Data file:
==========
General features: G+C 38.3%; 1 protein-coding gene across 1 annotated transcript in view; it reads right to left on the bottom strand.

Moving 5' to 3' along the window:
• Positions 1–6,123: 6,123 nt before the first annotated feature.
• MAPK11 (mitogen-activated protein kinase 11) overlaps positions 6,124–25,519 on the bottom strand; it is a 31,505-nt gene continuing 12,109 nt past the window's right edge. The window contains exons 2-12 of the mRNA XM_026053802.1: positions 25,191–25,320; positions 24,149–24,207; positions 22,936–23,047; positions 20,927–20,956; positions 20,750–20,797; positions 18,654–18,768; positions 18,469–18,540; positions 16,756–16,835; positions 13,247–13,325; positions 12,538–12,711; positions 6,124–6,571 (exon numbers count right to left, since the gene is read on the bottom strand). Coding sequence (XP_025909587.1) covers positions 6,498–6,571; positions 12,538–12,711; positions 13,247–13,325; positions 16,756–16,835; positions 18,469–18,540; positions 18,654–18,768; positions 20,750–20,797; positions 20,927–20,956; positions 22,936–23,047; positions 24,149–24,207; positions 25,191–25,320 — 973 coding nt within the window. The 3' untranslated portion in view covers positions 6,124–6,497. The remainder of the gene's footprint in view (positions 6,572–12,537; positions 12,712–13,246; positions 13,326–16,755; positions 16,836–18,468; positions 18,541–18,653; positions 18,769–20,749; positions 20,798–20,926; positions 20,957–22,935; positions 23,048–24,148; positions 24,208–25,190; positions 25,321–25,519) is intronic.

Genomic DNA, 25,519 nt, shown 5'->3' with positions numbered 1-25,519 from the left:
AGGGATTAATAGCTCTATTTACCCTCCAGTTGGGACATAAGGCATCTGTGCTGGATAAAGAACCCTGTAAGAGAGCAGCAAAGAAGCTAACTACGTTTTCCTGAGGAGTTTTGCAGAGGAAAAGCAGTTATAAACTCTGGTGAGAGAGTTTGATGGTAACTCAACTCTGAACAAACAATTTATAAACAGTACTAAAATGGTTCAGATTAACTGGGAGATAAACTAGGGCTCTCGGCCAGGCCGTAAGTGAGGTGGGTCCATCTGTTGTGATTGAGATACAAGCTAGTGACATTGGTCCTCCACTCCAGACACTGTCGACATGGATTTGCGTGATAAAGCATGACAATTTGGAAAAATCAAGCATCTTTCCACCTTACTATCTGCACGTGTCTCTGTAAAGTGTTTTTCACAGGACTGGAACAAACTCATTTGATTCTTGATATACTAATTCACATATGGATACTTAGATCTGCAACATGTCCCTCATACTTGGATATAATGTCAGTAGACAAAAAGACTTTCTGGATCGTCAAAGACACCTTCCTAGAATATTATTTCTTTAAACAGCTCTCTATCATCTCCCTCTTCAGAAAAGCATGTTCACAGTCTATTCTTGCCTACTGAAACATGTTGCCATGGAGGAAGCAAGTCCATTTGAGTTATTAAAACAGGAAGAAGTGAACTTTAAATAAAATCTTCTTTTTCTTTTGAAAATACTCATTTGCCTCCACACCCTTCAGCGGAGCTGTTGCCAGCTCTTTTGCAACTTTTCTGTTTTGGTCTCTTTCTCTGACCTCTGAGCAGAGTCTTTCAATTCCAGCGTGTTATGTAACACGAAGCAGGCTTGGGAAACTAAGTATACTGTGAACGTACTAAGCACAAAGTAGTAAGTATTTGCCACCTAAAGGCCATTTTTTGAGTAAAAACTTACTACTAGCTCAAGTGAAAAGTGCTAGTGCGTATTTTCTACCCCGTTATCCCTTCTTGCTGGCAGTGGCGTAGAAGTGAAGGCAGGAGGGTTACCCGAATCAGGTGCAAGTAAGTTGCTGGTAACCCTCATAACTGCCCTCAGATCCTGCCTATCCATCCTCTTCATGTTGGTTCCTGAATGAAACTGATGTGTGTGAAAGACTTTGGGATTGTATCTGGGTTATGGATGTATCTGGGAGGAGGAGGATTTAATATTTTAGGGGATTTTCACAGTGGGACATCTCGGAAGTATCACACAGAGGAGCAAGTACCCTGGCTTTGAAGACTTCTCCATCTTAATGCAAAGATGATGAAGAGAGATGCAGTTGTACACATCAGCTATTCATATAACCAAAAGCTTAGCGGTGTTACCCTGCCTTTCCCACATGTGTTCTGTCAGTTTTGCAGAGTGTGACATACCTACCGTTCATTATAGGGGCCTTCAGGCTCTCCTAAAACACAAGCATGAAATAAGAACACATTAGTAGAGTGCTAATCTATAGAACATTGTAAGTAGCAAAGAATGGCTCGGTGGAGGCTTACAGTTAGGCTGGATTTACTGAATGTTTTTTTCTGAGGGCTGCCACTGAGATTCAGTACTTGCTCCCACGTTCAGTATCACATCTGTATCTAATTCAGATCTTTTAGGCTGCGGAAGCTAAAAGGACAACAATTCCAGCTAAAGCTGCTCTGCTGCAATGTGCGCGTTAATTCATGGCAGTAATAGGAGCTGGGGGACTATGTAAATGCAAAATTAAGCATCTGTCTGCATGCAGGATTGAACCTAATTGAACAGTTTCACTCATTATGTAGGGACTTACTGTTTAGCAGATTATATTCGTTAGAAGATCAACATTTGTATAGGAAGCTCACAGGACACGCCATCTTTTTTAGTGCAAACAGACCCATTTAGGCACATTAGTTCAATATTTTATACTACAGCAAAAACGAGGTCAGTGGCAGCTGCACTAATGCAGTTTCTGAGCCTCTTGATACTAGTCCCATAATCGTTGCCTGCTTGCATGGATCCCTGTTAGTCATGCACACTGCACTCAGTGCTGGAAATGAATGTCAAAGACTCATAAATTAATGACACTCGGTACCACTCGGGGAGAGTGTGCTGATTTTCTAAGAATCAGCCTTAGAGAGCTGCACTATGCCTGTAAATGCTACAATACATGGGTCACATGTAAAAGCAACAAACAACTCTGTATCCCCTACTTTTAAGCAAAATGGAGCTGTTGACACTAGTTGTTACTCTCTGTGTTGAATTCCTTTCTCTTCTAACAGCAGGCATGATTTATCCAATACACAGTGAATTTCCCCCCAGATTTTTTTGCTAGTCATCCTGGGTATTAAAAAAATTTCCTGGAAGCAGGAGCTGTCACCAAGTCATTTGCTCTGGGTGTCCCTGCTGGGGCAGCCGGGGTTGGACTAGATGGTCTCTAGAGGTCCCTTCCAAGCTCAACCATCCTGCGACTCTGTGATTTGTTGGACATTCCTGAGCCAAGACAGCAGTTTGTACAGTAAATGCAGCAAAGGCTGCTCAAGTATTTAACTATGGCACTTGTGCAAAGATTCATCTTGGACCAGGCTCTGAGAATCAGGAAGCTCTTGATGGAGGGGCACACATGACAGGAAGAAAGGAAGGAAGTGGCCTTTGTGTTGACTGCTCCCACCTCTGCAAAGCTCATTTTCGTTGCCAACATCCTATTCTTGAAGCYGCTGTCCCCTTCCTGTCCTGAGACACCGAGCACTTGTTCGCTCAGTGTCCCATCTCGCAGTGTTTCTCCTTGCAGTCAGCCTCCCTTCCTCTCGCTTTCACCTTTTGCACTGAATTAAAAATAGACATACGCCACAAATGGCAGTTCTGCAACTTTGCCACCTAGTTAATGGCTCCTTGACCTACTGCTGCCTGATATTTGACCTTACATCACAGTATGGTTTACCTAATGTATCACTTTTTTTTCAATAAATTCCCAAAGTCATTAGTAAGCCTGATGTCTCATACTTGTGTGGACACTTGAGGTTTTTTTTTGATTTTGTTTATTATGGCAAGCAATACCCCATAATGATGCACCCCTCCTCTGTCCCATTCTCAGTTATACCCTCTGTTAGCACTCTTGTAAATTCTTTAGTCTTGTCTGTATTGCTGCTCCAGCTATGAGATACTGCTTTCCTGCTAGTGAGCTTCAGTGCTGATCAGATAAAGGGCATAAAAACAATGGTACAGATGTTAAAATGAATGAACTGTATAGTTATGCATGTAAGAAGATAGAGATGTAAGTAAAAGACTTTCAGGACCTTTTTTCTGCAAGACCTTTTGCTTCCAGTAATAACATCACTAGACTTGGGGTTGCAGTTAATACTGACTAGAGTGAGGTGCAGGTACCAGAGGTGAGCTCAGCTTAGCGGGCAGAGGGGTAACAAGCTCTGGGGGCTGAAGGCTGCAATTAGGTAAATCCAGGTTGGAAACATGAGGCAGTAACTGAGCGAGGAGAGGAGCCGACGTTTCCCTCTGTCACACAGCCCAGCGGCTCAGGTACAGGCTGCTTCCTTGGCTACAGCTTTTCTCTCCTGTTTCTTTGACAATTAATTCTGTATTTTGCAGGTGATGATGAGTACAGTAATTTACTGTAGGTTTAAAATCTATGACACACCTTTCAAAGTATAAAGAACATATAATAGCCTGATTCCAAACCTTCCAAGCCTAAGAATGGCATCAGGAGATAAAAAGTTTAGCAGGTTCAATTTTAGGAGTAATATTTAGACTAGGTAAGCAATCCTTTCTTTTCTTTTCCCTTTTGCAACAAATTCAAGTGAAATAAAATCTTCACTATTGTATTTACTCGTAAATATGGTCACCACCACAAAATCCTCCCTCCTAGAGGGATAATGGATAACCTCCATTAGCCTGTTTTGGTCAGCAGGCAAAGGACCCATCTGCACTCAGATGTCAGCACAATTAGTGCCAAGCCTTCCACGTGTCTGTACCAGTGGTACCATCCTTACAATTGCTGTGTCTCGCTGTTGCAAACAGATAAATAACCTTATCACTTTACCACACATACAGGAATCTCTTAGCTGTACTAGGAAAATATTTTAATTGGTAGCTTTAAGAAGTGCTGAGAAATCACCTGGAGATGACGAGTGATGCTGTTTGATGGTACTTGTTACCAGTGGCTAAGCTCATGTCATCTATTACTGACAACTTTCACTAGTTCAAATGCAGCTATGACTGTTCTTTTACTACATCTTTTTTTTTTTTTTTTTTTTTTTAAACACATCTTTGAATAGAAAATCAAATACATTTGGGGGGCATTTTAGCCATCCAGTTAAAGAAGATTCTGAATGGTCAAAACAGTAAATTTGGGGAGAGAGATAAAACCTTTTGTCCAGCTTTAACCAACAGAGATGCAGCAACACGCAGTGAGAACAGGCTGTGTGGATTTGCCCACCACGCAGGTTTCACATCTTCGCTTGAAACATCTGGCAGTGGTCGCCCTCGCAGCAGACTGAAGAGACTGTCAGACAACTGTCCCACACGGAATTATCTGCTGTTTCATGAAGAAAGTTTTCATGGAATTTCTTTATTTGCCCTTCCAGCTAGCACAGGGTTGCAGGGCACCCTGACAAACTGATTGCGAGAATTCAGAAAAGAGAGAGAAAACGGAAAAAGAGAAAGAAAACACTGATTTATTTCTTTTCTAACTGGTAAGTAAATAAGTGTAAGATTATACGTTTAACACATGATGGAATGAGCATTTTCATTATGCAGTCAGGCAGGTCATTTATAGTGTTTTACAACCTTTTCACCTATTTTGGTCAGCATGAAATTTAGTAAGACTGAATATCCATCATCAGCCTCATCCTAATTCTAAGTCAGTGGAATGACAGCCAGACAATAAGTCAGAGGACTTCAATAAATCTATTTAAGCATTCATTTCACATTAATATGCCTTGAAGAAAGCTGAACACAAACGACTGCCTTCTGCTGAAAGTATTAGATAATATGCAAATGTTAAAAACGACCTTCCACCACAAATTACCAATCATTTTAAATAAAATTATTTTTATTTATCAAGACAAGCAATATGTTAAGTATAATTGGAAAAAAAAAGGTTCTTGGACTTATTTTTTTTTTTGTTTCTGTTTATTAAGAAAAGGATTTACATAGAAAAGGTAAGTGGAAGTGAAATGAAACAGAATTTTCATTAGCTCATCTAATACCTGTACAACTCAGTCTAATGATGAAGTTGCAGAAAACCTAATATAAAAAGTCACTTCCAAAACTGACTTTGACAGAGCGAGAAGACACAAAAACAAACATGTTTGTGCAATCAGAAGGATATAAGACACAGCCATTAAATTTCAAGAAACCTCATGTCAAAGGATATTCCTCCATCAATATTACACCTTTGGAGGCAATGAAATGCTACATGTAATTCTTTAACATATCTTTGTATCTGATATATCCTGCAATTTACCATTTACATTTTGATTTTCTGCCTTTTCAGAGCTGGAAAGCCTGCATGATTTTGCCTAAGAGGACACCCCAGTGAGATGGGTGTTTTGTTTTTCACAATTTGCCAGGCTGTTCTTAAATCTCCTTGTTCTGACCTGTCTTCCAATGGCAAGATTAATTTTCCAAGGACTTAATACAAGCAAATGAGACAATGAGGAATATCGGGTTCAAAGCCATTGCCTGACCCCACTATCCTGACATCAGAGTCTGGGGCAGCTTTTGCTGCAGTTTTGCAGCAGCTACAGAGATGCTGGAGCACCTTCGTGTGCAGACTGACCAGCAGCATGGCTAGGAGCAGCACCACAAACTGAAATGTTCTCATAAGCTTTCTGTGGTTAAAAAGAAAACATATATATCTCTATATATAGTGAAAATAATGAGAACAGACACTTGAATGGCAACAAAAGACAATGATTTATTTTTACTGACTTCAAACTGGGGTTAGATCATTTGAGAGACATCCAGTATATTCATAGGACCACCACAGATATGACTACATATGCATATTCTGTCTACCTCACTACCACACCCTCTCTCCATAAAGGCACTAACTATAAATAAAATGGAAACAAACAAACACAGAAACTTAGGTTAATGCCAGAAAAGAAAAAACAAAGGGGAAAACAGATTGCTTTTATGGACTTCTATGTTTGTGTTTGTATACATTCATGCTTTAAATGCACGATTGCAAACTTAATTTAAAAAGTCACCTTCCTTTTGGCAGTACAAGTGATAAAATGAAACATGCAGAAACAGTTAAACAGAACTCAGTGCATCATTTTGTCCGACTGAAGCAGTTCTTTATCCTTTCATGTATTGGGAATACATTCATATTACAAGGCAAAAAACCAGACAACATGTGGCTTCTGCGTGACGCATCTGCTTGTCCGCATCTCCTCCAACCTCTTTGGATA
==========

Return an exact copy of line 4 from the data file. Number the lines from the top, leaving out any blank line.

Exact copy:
• MAPK11 (mitogen-activated protein kinase 11) overlaps positions 6,124–25,519 on the bottom strand; it is a 31,505-nt gene continuing 12,109 nt past the window's right edge. The window contains exons 2-12 of the mRNA XM_026053802.1: positions 25,191–25,320; positions 24,149–24,207; positions 22,936–23,047; positions 20,927–20,956; positions 20,750–20,797; positions 18,654–18,768; positions 18,469–18,540; positions 16,756–16,835; positions 13,247–13,325; positions 12,538–12,711; positions 6,124–6,571 (exon numbers count right to left, since the gene is read on the bottom strand). Coding sequence (XP_025909587.1) covers positions 6,498–6,571; positions 12,538–12,711; positions 13,247–13,325; positions 16,756–16,835; positions 18,469–18,540; positions 18,654–18,768; positions 20,750–20,797; positions 20,927–20,956; positions 22,936–23,047; positions 24,149–24,207; positions 25,191–25,320 — 973 coding nt within the window. The 3' untranslated portion in view covers positions 6,124–6,497. The remainder of the gene's footprint in view (positions 6,572–12,537; positions 12,712–13,246; positions 13,326–16,755; positions 16,836–18,468; positions 18,541–18,653; positions 18,769–20,749; positions 20,798–20,926; positions 20,957–22,935; positions 23,048–24,148; positions 24,208–25,190; positions 25,321–25,519) is intronic.